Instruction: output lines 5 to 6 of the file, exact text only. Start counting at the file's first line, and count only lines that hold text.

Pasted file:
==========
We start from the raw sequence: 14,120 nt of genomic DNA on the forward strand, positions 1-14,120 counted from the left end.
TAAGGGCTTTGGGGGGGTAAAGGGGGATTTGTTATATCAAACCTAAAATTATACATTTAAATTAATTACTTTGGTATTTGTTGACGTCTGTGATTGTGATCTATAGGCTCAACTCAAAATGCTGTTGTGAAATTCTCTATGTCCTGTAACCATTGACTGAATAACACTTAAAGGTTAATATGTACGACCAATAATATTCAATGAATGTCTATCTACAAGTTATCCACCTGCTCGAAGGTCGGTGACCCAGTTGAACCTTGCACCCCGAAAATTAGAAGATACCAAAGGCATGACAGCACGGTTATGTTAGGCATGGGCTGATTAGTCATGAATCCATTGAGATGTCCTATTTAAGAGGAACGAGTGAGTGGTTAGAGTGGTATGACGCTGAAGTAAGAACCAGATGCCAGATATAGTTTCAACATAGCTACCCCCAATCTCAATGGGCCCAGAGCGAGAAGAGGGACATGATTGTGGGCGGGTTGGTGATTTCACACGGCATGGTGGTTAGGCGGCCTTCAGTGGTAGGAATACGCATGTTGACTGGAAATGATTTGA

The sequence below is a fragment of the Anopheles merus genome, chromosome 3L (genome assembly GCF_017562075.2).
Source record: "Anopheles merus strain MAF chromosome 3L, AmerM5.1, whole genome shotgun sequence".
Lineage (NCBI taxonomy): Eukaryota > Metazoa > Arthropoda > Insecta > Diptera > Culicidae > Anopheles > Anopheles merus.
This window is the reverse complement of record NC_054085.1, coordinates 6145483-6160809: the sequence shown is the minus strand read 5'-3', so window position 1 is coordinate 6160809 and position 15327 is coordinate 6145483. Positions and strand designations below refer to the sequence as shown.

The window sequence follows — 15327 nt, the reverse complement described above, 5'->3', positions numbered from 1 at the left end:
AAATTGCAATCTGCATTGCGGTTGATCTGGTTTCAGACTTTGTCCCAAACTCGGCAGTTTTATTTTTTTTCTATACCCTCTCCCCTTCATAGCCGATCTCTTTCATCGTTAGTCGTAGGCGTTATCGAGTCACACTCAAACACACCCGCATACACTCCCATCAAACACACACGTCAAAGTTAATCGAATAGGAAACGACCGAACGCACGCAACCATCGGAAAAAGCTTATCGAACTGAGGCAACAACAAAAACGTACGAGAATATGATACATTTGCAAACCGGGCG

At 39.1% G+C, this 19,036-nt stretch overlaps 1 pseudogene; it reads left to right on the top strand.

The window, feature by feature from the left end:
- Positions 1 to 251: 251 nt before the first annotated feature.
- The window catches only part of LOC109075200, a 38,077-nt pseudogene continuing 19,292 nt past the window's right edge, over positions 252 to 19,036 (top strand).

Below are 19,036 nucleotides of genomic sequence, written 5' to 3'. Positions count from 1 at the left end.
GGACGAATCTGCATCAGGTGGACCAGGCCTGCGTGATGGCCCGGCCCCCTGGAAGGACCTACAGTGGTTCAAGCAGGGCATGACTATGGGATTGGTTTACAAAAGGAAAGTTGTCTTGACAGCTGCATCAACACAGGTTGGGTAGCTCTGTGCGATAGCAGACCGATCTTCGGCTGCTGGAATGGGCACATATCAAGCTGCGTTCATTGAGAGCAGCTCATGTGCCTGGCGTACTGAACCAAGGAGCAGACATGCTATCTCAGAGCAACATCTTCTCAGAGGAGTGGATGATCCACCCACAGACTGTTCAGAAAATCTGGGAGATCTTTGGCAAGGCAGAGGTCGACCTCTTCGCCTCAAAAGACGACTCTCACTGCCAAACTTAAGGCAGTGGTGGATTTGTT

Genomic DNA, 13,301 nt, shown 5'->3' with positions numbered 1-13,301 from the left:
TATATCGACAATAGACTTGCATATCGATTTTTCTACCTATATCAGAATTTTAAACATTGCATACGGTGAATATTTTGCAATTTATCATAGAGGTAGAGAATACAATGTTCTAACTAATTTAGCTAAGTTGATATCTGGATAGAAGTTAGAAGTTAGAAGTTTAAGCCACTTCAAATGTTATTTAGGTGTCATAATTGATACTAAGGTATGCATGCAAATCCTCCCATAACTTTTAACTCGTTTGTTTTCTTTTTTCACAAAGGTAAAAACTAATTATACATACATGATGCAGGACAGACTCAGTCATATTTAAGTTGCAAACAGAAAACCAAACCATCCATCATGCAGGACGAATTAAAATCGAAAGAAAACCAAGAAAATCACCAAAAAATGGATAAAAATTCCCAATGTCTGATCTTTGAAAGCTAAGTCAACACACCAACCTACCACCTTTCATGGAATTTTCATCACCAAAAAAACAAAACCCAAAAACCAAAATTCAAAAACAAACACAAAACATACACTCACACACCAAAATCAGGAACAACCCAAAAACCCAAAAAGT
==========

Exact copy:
Lineage (NCBI taxonomy): Eukaryota > Metazoa > Arthropoda > Insecta > Diptera > Culicidae > Anopheles > Anopheles merus.
This window is the reverse complement of record NC_054085.1, coordinates 6145483-6160809: the sequence shown is the minus strand read 5'-3', so window position 1 is coordinate 6160809 and position 15327 is coordinate 6145483. Positions and strand designations below refer to the sequence as shown.